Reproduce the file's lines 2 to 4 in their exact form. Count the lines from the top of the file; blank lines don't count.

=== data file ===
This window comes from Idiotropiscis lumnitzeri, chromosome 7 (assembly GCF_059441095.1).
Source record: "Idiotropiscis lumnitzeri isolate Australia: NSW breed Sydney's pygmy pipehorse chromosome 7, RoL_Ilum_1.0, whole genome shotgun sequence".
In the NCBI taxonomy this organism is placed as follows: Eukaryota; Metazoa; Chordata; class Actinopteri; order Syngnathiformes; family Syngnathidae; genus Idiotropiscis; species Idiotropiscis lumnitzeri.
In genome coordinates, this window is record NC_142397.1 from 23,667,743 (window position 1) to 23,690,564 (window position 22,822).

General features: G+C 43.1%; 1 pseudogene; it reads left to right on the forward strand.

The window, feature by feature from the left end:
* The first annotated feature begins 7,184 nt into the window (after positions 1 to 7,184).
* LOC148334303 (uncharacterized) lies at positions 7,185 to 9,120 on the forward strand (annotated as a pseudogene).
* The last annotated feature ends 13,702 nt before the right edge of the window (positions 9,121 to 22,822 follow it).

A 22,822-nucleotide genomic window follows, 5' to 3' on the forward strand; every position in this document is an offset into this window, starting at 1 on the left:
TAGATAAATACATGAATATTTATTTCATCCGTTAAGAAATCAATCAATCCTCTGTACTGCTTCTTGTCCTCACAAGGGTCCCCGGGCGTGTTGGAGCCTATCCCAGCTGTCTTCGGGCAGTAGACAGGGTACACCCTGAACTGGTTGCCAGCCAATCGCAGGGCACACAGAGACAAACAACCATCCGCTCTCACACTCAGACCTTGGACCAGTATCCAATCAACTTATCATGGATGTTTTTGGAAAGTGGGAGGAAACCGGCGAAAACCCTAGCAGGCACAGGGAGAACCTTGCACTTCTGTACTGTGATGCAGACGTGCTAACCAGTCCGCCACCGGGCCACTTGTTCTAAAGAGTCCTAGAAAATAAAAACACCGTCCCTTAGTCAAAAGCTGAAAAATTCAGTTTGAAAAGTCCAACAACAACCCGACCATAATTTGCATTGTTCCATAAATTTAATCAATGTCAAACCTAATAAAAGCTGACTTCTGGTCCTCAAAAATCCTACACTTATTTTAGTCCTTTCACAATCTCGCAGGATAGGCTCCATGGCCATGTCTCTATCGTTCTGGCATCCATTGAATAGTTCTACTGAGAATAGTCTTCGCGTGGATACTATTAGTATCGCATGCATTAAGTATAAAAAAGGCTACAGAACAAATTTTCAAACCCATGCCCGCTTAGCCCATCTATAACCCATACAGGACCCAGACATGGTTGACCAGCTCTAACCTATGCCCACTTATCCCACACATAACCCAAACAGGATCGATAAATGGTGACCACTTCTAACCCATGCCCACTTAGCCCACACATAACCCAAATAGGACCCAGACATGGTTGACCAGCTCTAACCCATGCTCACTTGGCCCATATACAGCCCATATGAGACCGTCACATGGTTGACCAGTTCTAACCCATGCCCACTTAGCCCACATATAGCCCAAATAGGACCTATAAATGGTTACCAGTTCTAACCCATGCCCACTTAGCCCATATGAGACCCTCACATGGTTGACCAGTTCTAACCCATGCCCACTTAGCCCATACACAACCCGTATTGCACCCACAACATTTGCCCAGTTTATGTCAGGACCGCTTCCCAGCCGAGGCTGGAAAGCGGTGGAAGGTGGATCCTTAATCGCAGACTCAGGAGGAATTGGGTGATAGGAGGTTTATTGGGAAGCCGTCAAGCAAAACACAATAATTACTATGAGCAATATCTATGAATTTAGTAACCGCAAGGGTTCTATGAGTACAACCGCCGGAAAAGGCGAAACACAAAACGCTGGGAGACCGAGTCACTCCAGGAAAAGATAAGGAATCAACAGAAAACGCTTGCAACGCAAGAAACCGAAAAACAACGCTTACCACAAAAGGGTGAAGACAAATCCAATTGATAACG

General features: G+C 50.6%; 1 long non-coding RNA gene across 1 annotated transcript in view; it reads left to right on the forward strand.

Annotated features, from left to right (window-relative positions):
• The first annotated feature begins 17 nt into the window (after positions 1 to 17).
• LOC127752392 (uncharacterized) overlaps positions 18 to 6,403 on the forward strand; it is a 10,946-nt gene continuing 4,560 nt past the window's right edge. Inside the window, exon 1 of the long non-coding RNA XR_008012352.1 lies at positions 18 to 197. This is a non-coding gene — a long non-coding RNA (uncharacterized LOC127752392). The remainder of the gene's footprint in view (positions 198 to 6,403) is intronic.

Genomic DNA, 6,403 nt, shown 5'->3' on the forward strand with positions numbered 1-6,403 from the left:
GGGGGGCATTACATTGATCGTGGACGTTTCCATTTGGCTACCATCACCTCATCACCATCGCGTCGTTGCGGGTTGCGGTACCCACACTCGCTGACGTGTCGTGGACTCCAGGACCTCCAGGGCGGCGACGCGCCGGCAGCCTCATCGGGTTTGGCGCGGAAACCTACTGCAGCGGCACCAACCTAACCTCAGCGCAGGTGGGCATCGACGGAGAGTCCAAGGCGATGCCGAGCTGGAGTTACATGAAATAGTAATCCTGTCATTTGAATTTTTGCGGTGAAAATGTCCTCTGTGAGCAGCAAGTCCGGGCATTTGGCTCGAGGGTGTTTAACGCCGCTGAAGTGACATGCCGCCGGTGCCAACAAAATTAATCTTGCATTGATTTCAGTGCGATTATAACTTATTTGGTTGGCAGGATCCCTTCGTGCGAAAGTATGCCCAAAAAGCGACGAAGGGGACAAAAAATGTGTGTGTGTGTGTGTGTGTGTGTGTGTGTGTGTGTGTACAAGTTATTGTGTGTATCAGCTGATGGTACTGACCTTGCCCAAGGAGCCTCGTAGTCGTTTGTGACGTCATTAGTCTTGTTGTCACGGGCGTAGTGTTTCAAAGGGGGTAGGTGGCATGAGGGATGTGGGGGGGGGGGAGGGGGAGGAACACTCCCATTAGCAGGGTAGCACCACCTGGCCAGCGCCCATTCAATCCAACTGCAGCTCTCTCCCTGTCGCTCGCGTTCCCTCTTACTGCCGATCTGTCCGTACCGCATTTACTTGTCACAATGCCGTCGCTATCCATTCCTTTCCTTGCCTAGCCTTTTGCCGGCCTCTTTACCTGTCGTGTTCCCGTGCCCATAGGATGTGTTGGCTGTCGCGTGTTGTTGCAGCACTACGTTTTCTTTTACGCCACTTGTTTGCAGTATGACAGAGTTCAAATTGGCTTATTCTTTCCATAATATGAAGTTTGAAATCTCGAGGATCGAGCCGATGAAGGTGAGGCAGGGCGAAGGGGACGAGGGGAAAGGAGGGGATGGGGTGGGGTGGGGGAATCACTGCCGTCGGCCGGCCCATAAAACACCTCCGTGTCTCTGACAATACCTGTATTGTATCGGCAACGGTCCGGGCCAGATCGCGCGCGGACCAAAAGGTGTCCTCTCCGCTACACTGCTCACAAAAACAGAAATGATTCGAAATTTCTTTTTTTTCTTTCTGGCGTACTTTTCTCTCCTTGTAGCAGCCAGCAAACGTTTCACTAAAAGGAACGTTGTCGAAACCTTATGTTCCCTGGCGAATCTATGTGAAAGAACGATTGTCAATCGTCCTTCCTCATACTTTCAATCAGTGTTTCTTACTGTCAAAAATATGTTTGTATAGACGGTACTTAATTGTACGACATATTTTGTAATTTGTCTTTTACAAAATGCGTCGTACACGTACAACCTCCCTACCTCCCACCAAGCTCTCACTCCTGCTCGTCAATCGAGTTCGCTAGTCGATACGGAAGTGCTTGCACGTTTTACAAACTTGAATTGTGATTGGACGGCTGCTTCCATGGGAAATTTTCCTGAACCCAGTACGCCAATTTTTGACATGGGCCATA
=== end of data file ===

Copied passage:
Source record: "Idiotropiscis lumnitzeri isolate Australia: NSW breed Sydney's pygmy pipehorse chromosome 7, RoL_Ilum_1.0, whole genome shotgun sequence".
In the NCBI taxonomy this organism is placed as follows: Eukaryota; Metazoa; Chordata; class Actinopteri; order Syngnathiformes; family Syngnathidae; genus Idiotropiscis; species Idiotropiscis lumnitzeri.
In genome coordinates, this window is record NC_142397.1 from 23,667,743 (window position 1) to 23,690,564 (window position 22,822).